In my recent article on Reactive State Transition, I concluded that a transducer variation won’t work cleanly due to potential for cyclic operations, and the interaction between continuous and discrete time.

I must amend this argument.

Augmenting RST transitions with **delay** would allow developers to ensure a finite number of discrete transitions between any two instants in continuous time, and would make those transitions directly observable (no need for anticipation). This in turn would allow associating transitions with imperative effects – i.e. to model a transducer. Assuming an RDP context, one can easily observe the state to decide a continuous RDP behavior for the duration of the state, which can still be useful to model events (e.g. by applying a bunch of rules to other RST machines for a duration of one millisecond).

A static set of transition rules, with delay, effectively defines a discrete animation which is either cyclic or has a clear endpoint. This internal animation is mostly orthogonal to the external animation of all RST models, which is achieved by reactively adjusting the transition rules. If the design is well chosen, there should be no difficulty

There are some semantic concerns, however, regarding how the two animation models should interact – e.g. can internal animations be interrupted by changes in external conditions? The rest of this article addresses these concerns.

### First Class Transitions

An interesting question for this model is whether transitions are first-class states. This is an important design option:

- If transitions are identified as edges in a graph – e.g. (3,4) – then the state transition rules do not identify the edges, and the model is ‘committed’ to each transition.
- If transitions are labeled and treated as first-class states, then it becomes feasible to model interrupts at any time as an extra edge from a transition state.

I am strongly inclined to offer precedence to external reactivity and support for interrupts based on changes in transition rules. This is better for many use cases, and seems to offer many simplicity and elegance advantages: To the observer and persistence systems, state is uniformly structured. To the developer, the notion of `transition` and `primary state` become conceptually interchangeable (e.g. think of transition as the instantaneous step, and the delay as being part of the state). For external RST machines, `reset` can be represented entirely within the model (disable other transition rules, apply *->0) as opposed to a special feature that bypasses active commitments.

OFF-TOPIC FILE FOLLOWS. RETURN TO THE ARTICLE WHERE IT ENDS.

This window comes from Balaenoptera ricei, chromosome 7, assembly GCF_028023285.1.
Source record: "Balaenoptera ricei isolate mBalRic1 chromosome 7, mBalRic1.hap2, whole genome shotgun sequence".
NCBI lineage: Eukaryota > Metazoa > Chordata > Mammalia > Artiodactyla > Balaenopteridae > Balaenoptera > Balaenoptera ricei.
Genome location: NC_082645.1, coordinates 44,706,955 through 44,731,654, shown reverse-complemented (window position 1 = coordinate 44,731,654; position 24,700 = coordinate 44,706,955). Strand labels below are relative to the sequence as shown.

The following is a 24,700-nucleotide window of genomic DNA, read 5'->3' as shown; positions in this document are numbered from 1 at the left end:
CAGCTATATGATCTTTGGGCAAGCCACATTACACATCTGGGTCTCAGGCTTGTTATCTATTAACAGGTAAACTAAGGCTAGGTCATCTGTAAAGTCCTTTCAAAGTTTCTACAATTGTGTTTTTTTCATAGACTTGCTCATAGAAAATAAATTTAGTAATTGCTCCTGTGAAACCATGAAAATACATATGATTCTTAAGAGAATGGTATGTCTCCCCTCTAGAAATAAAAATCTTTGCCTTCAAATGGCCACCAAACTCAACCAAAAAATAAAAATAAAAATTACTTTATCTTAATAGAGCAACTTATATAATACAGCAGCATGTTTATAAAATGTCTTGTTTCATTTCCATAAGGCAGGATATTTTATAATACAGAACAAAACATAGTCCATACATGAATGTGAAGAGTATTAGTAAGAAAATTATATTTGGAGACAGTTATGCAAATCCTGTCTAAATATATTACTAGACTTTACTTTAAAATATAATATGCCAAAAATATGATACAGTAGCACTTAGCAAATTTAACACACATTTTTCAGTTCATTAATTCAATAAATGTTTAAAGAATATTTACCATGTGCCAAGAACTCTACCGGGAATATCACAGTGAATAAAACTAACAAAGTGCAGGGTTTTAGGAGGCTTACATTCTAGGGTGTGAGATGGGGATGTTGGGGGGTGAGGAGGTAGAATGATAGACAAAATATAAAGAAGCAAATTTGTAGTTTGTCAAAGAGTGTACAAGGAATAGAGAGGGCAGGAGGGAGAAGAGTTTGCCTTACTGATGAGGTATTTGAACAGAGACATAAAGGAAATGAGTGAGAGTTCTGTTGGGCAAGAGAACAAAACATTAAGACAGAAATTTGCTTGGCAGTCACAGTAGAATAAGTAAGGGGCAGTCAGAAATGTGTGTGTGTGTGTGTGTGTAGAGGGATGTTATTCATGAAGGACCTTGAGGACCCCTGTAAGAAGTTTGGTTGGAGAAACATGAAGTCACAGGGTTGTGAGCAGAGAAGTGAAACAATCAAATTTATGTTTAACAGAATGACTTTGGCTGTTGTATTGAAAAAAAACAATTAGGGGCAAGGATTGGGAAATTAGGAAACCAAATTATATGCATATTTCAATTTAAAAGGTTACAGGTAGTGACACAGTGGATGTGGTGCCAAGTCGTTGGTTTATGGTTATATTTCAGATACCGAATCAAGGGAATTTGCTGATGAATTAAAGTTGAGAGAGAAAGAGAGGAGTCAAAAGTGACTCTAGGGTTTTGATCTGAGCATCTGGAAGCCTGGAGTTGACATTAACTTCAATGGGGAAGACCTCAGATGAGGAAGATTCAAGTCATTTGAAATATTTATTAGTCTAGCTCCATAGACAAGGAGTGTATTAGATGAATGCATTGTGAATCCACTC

### Delay as Logical Timeout

Directly assigning delay to transitions seems problematic, unless the decision is *committed* in the first instant it becomes available – and I’ve already decided against that sort of commitment. The problem is that the rules might change a bit, adjusting the delays between two nodes. Conceptually, the history of the rules should not be part of the current state (I want bounded state per RST machine) so there is no way to say: *“hey, I’ve been in this state for X milliseconds, time to switch based on a rule that has been consistently available for X milliseconds!”* There would also be funky issues with rules changing over time – e.g. the exact same rule, except for a *shorter* delay.

A viable alternative is to model the RST machine as providing a simple timer and timeout mechanism. Consider the following:

- The abstract animated RST machine has three abstract registers (Current,Next,Timeout) and a Clock.
- When Clock=Timeout, and Clock is about to increase, Current is assigned the value in Next.
- Transition rules consist of four values: (S,T,F,D). Value S describes a starting state (or range thereof). Values T,F identify specific states. D is a delay which must be zero or positive.
- A transition is chosen based on matching S against Current. When a transition is selected, this affects both the current and future states for the machine:
- Current := T
- Next := F
- Timeout := Clock+D

- Rules for the non-animated RST from the prior article are modeled as (S,T,T,0).
- Observers of the RST can only see Current state at any given instant in time. Next and Timeout are effectively write-only as part of choosing a transition rule.

A very trivial animated RST to perform some action for 1 millisecond after every 999 millseconds:

```
```enum { START, ACTIVE, STOP, PERIOD_WAIT }
p = 1.0s
d = 0.001s
m = {(START,ACTIVE,STOP,d), (STOP,PERIOD_WAIT,START,p - d)}

All four states are necessary since delay can only be assigned at a transition. Two states effectively represent labeled `edges` in the graph.

### Resolving Ambiguity

In the prior article I described how it is important to resolve ambiguity – even if in an arbitrary manner – to achieve deterministic, consistent, cheaply fault-tolerant via redundancy, easily verified and validated behavior. Of course, it’s better to *avoid* ambiguity than to resolve it, but for a collaborative and reactive system like RDP it can be difficult to prevent ambiguity.